It is clear that this vision has been adopted by people across Wales and I have been delighted to witness our communities thrive through eco education; just recently, my own daughter came home from school reciting Greta Thunberg’s ‘Blah Blah Blah’ speech. Across Wales we are seeing evidence of innovation in education. Schools in Anglesey have been exploring vertical farming with agri-tech programme Tech Tyfu, learning about new ways of growing crops without using soil. Additionally, our poet-in-residence, Taylor Edmonds, has worked with Llanrwst Flood Action Group to craft a poem to bring attention to the issue of flooding in their area through art and culture. You can watch the video of this emotional poem being read by young children from the local primary school, Ysgol Bro Gwidir, here.

We are in the midst of an ecological and biodiversity crisis on par with the climate emergency.

At COP, I have been inspired by nations around the world with similar goals – where the way they teach children is being adapted to embed climate knowledge and action. For example, Portugal has embedded climate action into their curriculum for all ages. The minister for Education for Malawi is really focussed on climate and gender, making sure that women are not absent from some of those skill opportunities that are going to take us into low carbon jobs- something the Welsh government need a greater focus on. The UK Government have also followed Wales’ lead with announcements to reduce carbon levels in schools and improve the curriculum around climate action.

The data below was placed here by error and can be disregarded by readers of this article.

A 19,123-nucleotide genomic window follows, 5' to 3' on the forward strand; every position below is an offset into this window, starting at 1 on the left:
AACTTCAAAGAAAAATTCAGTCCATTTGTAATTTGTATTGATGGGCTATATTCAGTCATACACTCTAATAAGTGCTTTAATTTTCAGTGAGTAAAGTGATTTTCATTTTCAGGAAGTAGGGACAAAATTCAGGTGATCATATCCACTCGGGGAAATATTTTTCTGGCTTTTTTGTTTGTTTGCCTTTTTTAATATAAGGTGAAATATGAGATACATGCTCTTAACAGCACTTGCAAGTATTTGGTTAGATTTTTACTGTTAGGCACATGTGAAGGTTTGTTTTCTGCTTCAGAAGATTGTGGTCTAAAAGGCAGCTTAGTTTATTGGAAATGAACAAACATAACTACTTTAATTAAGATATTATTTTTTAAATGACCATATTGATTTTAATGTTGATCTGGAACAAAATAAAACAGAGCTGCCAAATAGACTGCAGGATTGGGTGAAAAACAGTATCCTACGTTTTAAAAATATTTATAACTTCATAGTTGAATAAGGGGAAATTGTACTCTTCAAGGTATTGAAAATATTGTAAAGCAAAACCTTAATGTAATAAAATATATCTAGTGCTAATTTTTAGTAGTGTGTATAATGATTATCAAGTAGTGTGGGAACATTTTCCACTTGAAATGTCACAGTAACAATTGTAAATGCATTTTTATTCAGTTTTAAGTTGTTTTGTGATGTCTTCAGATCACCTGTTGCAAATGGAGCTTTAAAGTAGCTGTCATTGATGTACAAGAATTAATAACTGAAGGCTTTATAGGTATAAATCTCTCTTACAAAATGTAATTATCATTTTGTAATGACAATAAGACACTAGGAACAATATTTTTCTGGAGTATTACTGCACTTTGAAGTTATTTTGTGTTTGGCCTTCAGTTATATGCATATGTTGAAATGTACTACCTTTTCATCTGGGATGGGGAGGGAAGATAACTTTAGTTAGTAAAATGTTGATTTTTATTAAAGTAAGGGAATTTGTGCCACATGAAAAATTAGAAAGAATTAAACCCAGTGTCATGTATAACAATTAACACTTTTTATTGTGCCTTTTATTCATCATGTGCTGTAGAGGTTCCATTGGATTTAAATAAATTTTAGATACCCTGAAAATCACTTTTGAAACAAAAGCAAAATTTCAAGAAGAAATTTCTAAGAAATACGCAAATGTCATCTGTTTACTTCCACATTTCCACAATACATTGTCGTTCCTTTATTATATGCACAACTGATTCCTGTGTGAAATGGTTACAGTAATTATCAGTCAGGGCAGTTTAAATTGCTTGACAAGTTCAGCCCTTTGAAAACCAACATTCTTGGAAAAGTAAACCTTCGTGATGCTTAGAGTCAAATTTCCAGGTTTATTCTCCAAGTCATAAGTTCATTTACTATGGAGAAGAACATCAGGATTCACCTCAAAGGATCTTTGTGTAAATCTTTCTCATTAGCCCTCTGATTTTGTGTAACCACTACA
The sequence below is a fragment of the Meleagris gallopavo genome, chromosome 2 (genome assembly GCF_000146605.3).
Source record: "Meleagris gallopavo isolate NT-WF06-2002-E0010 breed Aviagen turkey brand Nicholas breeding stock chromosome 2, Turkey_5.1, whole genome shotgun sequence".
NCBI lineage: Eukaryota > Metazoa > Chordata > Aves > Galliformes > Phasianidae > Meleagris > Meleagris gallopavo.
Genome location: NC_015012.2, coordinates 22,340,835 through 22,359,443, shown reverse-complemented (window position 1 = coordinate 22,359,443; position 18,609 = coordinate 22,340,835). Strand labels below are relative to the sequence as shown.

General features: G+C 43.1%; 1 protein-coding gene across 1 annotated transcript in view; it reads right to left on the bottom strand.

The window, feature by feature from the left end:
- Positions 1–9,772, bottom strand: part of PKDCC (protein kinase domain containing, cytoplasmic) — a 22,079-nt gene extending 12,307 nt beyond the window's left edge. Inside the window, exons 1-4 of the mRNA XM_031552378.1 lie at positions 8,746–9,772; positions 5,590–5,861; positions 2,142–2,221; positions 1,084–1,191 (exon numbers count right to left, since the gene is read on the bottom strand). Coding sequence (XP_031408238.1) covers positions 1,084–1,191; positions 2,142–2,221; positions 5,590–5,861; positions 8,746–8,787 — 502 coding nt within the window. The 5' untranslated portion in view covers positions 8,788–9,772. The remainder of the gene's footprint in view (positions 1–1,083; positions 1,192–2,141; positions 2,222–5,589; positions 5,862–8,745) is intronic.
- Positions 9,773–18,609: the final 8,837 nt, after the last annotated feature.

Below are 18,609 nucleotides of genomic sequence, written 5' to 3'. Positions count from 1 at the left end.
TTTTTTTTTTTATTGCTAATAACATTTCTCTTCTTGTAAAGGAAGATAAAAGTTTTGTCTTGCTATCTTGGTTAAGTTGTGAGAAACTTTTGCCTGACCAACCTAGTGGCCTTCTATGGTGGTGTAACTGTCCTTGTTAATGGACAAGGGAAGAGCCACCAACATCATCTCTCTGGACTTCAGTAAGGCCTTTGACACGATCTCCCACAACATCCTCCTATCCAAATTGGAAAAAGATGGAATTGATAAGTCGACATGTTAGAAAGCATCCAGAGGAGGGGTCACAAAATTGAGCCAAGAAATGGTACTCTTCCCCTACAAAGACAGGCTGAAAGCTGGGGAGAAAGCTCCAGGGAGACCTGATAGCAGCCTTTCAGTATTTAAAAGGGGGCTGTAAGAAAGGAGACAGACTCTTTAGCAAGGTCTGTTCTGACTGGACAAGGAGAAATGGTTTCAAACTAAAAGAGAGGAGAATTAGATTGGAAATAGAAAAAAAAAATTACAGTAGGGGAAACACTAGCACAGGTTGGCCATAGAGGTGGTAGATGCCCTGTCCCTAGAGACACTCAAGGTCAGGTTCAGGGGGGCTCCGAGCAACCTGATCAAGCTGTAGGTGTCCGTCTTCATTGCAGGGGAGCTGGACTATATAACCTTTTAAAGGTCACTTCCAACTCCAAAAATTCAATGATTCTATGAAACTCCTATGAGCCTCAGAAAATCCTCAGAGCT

There was a danger that this year’s COP would focus on decarbonisation and ‘net-zero’ promises and ignore other equally critical issues with the environment. We are in the midst of an ecological and biodiversity crisis on par with the climate emergency and we know that 60% of species are in decline. However, I have had many rich discussions with leaders about the biodiversity and nature emergencies in the past week, as well as positive news of the global agreement to stop deforestation by 2030.

In my remaining time at COP, I am looking forward to learning more from nations around the World. One of Wales’ well-being goals is to be globally responsible- we cannot do this without engaging people across the globe and hearing their stories. This coming week, I am excited to share a panel with young academics from the United States, sit down with a Youth Environmentalist from Kenya, participate in panel discussions with ministers from Italy, Zimbabwe and Indonesia, host an event on the power of culture in tackling the climate crisis, as well as work with ambassadors from Wales to ensure our story is shared with the World. 

This week, I will continue to talk about the pioneering work we are doing here in Wales to put the well-being of our planet and our people first. I was pleased to sit down with Patrick Harvie MSP last week as he leads on the enactment of Scotland’s own Future Generations Act. This is just another example of a small nation taking big opportunities to share ideas of well-being that will transform how we govern people across the world. I hope by the next COP summit, we will have more Future Generations Commissioners.  


All articles published on the welsh agenda are subject to IWA’s disclaimer.

Sophie Howe is the Future Generations Commissioner for Wales.